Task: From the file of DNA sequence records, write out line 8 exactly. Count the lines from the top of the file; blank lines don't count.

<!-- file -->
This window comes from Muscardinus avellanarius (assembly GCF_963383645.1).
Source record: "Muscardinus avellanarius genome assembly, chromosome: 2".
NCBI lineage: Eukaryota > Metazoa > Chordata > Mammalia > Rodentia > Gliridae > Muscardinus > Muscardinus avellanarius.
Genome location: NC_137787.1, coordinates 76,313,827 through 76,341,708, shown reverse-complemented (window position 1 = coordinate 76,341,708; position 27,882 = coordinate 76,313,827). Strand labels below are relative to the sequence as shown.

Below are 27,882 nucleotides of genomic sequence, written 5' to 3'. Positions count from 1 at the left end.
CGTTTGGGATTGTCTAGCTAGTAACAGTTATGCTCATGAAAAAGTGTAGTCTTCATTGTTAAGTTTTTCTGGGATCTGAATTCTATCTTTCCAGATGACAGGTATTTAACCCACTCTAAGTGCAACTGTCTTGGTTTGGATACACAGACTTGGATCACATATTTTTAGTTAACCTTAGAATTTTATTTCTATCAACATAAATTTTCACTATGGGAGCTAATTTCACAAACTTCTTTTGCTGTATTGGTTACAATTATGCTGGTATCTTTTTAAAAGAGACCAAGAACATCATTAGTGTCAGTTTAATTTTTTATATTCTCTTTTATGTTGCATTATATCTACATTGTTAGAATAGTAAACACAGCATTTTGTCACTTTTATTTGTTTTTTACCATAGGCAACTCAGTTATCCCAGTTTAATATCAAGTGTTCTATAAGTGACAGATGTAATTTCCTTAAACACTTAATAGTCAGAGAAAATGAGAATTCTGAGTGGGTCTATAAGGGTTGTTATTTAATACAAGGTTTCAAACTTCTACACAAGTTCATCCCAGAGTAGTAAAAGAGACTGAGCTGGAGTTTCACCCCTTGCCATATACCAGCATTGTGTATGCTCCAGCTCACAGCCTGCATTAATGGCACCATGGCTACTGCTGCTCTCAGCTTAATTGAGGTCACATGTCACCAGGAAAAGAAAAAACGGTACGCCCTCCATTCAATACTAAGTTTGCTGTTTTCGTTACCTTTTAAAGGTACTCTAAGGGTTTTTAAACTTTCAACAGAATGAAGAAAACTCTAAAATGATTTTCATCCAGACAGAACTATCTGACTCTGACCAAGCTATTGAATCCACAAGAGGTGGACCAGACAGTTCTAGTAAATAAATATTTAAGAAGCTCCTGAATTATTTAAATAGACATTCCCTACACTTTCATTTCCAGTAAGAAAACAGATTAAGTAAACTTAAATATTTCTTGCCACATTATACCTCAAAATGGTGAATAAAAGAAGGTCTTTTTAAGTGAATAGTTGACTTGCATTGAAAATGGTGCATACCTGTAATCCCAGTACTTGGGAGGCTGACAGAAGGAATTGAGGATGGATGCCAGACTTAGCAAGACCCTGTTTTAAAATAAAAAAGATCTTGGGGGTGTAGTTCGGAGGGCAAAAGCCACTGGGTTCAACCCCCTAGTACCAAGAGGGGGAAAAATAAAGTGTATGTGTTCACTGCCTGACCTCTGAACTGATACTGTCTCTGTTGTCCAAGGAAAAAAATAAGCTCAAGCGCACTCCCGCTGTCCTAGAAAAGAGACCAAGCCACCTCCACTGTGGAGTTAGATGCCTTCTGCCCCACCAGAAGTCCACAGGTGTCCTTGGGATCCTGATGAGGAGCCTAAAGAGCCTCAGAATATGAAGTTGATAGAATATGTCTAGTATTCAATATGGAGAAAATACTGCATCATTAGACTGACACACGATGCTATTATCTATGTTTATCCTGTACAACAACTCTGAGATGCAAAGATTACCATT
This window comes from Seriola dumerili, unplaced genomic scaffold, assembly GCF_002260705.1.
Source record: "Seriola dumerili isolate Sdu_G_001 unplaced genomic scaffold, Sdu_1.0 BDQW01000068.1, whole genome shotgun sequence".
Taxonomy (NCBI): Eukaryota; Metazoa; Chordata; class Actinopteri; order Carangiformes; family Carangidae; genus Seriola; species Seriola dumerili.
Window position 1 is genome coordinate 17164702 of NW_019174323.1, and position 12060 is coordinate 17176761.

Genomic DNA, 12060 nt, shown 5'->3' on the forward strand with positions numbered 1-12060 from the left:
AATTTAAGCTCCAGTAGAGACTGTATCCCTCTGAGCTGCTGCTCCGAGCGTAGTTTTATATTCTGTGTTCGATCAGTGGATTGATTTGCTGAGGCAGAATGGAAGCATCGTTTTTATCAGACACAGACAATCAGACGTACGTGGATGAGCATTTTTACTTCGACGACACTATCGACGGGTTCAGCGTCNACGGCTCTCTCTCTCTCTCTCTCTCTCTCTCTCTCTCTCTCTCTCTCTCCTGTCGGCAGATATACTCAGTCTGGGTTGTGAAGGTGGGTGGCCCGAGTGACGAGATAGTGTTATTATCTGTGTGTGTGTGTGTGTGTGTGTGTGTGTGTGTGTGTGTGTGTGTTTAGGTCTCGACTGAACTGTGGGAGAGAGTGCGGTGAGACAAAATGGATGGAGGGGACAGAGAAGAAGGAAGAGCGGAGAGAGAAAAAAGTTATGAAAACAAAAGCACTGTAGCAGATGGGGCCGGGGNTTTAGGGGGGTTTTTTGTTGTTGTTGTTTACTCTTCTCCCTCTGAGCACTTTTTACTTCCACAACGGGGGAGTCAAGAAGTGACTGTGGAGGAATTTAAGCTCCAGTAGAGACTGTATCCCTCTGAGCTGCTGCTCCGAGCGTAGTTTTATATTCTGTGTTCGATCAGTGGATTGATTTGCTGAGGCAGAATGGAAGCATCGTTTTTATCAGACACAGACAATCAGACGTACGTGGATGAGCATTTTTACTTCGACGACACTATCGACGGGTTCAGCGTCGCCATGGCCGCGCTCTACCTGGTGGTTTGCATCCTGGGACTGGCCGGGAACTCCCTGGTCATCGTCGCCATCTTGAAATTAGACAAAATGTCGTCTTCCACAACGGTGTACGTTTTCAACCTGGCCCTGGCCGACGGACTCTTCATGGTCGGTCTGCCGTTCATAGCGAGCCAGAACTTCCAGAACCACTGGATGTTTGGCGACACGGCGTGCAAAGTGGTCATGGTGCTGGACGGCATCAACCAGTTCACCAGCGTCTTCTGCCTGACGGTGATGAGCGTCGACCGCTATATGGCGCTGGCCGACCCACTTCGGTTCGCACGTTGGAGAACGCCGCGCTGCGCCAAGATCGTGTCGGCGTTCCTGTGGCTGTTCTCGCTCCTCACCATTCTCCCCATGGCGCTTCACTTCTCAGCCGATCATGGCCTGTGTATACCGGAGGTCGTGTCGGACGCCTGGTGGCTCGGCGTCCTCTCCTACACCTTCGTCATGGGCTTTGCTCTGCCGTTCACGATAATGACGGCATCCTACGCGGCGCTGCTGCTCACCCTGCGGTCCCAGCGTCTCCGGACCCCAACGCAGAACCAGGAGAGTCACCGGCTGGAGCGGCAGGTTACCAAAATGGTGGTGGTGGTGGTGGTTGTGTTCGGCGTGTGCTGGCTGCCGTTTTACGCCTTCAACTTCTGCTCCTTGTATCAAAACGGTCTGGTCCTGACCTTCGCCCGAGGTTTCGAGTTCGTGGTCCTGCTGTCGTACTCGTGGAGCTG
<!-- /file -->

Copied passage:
Source record: "Seriola dumerili isolate Sdu_G_001 unplaced genomic scaffold, Sdu_1.0 BDQW01000068.1, whole genome shotgun sequence".